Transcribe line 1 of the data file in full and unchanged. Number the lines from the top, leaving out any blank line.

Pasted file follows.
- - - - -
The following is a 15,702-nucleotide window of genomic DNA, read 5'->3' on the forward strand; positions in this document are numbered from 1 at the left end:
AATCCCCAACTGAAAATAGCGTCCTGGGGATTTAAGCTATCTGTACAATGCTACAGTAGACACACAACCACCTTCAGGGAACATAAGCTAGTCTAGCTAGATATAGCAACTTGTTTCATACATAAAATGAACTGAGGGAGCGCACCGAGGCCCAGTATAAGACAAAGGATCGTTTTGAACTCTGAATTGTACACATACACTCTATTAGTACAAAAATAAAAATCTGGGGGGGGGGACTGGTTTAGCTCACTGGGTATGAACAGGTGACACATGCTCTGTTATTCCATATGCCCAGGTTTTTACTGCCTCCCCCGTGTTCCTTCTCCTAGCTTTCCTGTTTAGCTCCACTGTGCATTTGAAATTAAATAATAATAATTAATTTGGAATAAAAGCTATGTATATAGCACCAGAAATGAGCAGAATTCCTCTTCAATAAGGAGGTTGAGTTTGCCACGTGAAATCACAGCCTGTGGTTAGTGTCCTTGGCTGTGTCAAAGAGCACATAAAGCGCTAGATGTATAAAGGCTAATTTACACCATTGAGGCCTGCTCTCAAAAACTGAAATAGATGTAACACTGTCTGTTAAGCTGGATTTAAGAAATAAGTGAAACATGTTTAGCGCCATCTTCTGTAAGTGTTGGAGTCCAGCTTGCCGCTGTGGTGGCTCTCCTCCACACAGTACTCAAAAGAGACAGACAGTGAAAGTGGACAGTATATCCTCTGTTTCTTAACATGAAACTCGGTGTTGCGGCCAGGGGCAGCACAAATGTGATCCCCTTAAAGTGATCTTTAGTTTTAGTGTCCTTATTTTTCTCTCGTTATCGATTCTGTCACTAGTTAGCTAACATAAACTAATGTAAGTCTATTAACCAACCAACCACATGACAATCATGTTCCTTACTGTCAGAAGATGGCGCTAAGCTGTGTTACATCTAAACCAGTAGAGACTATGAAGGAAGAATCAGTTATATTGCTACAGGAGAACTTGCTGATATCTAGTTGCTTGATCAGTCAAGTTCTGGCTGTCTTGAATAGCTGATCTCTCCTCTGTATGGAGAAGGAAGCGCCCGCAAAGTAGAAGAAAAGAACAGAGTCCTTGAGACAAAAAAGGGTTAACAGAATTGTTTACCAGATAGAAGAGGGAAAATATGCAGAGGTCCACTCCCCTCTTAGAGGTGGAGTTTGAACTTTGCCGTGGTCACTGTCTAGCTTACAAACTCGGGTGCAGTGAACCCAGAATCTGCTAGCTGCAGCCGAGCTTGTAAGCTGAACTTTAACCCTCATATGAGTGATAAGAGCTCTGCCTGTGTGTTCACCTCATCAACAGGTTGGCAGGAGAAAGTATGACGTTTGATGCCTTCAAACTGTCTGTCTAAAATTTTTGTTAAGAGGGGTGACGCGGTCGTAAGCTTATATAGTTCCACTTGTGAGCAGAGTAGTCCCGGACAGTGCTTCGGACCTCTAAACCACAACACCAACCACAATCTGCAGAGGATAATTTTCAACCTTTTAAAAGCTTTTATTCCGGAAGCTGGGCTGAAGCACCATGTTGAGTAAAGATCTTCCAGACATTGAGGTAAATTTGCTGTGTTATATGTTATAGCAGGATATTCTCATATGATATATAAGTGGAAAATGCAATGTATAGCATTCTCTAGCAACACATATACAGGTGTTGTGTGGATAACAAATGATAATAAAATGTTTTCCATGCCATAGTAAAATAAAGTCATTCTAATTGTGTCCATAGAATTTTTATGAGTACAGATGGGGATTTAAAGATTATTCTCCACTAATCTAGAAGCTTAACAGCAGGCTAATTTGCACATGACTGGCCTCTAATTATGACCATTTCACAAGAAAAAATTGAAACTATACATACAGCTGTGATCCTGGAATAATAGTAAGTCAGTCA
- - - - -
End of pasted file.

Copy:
The following is a 15,702-nucleotide window of genomic DNA, read 5'->3' on the forward strand; positions in this document are numbered from 1 at the left end: